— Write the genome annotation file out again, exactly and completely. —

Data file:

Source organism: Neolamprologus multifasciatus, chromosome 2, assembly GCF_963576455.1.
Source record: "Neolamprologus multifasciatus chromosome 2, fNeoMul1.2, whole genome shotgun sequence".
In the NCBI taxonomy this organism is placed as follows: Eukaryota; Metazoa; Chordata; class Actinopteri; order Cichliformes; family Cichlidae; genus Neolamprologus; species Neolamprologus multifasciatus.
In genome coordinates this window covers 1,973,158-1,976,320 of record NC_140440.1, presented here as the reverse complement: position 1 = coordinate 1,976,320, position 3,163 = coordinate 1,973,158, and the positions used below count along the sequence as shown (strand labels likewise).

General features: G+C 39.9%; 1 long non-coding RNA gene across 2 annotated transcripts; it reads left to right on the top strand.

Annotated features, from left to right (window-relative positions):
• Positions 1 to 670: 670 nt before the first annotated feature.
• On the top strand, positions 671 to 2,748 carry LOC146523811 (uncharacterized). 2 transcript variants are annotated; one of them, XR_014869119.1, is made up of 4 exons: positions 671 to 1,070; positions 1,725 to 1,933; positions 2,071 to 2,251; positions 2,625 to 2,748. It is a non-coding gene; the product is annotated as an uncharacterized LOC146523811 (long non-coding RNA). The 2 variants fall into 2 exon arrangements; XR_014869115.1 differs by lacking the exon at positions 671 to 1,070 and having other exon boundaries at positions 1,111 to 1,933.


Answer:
Source organism: Neolamprologus multifasciatus, chromosome 2, assembly GCF_963576455.1.
Source record: "Neolamprologus multifasciatus chromosome 2, fNeoMul1.2, whole genome shotgun sequence".
In the NCBI taxonomy this organism is placed as follows: Eukaryota; Metazoa; Chordata; class Actinopteri; order Cichliformes; family Cichlidae; genus Neolamprologus; species Neolamprologus multifasciatus.
In genome coordinates this window covers 1,973,158-1,976,320 of record NC_140440.1, presented here as the reverse complement: position 1 = coordinate 1,976,320, position 3,163 = coordinate 1,973,158, and the positions used below count along the sequence as shown (strand labels likewise).

General features: G+C 39.9%; 1 long non-coding RNA gene across 2 annotated transcripts; it reads left to right on the top strand.

Annotated features, from left to right (window-relative positions):
• Positions 1 to 670: 670 nt before the first annotated feature.
• On the top strand, positions 671 to 2,748 carry LOC146523811 (uncharacterized). 2 transcript variants are annotated; one of them, XR_014869119.1, is made up of 4 exons: positions 671 to 1,070; positions 1,725 to 1,933; positions 2,071 to 2,251; positions 2,625 to 2,748. It is a non-coding gene; the product is annotated as an uncharacterized LOC146523811 (long non-coding RNA). The 2 variants fall into 2 exon arrangements; XR_014869115.1 differs by lacking the exon at positions 671 to 1,070 and having other exon boundaries at positions 1,111 to 1,933.